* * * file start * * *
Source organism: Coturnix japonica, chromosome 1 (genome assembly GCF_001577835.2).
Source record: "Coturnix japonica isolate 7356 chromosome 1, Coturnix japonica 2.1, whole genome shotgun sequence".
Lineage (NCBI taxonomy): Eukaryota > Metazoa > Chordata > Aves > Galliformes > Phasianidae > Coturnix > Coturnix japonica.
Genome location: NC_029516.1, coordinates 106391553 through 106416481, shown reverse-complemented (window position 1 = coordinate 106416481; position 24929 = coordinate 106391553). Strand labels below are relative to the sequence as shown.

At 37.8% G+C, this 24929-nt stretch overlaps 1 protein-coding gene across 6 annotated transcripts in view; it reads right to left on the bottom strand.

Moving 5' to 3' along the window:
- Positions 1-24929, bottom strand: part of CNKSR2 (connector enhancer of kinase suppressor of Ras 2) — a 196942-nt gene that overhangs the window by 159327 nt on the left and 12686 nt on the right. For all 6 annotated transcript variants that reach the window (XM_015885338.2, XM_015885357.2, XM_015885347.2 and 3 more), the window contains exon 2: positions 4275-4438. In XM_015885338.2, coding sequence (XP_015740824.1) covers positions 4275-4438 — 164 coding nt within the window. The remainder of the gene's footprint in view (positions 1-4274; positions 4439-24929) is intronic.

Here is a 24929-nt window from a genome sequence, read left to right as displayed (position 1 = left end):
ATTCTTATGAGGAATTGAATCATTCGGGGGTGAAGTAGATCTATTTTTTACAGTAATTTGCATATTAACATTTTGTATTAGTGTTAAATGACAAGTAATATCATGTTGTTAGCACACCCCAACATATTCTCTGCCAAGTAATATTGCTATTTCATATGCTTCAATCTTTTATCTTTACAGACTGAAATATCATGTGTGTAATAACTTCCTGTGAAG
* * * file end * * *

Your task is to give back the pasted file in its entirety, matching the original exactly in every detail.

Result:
Source organism: Coturnix japonica, chromosome 1 (genome assembly GCF_001577835.2).
Source record: "Coturnix japonica isolate 7356 chromosome 1, Coturnix japonica 2.1, whole genome shotgun sequence".
Lineage (NCBI taxonomy): Eukaryota > Metazoa > Chordata > Aves > Galliformes > Phasianidae > Coturnix > Coturnix japonica.
Genome location: NC_029516.1, coordinates 106391553 through 106416481, shown reverse-complemented (window position 1 = coordinate 106416481; position 24929 = coordinate 106391553). Strand labels below are relative to the sequence as shown.

At 37.8% G+C, this 24929-nt stretch overlaps 1 protein-coding gene across 6 annotated transcripts in view; it reads right to left on the bottom strand.

Moving 5' to 3' along the window:
- Positions 1-24929, bottom strand: part of CNKSR2 (connector enhancer of kinase suppressor of Ras 2) — a 196942-nt gene that overhangs the window by 159327 nt on the left and 12686 nt on the right. For all 6 annotated transcript variants that reach the window (XM_015885338.2, XM_015885357.2, XM_015885347.2 and 3 more), the window contains exon 2: positions 4275-4438. In XM_015885338.2, coding sequence (XP_015740824.1) covers positions 4275-4438 — 164 coding nt within the window. The remainder of the gene's footprint in view (positions 1-4274; positions 4439-24929) is intronic.

Here is a 24929-nt window from a genome sequence, read left to right as displayed (position 1 = left end):
ATTCTTATGAGGAATTGAATCATTCGGGGGTGAAGTAGATCTATTTTTTACAGTAATTTGCATATTAACATTTTGTATTAGTGTTAAATGACAAGTAATATCATGTTGTTAGCACACCCCAACATATTCTCTGCCAAGTAATATTGCTATTTCATATGCTTCAATCTTTTATCTTTACAGACTGAAATATCATGTGTGTAATAACTTCCTGTGAAG